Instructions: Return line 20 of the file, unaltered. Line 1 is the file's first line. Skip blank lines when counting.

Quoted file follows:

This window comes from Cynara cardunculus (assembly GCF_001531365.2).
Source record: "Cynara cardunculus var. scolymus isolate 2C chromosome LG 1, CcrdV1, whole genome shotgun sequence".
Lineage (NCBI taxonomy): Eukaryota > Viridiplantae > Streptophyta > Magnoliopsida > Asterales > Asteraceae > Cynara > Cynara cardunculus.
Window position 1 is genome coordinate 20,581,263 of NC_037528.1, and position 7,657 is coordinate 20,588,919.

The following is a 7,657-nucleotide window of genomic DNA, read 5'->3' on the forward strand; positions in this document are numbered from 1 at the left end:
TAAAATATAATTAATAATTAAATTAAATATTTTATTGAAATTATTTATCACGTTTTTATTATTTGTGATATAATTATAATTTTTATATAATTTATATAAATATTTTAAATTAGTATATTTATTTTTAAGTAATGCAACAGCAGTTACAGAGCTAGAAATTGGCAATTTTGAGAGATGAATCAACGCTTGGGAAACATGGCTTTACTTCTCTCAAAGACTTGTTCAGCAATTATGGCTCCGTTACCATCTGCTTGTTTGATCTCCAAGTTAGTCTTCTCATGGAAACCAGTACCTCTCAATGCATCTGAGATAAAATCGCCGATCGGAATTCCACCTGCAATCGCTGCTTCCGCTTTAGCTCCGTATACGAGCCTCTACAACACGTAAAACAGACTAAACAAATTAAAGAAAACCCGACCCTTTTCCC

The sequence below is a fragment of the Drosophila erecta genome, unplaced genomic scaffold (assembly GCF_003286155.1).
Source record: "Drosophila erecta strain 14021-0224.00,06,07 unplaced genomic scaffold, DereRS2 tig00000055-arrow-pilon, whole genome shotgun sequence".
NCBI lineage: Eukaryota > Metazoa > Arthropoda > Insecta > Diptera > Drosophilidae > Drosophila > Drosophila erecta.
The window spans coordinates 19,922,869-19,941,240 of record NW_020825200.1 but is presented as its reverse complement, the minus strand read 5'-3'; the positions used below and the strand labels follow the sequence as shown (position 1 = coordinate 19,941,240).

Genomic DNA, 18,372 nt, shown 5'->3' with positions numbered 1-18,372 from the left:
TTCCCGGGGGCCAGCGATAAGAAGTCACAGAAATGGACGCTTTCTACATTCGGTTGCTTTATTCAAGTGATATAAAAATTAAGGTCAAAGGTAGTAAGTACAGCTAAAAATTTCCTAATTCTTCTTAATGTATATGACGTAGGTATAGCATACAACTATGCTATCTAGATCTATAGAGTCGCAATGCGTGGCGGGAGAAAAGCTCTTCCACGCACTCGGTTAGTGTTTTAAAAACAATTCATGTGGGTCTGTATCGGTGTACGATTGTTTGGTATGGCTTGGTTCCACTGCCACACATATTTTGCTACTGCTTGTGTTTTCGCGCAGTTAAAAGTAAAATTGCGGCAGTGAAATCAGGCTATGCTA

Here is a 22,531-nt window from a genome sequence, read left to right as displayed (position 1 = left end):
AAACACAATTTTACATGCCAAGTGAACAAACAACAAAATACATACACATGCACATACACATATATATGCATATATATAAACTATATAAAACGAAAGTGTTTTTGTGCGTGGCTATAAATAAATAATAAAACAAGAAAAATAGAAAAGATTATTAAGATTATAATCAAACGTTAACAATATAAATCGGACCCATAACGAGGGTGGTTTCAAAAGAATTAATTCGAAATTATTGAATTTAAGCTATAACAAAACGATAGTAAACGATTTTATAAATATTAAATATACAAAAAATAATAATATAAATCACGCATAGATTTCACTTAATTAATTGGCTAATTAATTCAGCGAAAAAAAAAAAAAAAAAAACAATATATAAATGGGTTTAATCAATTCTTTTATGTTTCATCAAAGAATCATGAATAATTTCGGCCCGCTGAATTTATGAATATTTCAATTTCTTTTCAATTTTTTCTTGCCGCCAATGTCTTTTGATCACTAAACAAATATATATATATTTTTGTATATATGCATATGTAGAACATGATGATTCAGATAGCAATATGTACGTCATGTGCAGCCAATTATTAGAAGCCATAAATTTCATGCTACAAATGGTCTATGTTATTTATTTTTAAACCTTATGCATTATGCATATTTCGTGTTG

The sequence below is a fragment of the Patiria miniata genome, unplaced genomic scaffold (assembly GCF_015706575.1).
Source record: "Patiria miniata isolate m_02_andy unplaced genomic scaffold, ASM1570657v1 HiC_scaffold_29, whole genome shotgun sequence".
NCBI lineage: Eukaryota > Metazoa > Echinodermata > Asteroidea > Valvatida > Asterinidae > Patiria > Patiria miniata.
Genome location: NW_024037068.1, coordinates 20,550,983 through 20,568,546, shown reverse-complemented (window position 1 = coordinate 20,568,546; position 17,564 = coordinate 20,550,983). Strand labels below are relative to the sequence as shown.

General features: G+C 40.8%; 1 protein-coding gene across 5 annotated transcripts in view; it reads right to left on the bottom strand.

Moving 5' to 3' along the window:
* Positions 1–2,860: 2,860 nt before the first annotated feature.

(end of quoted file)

Moving 5' to 3' along the window: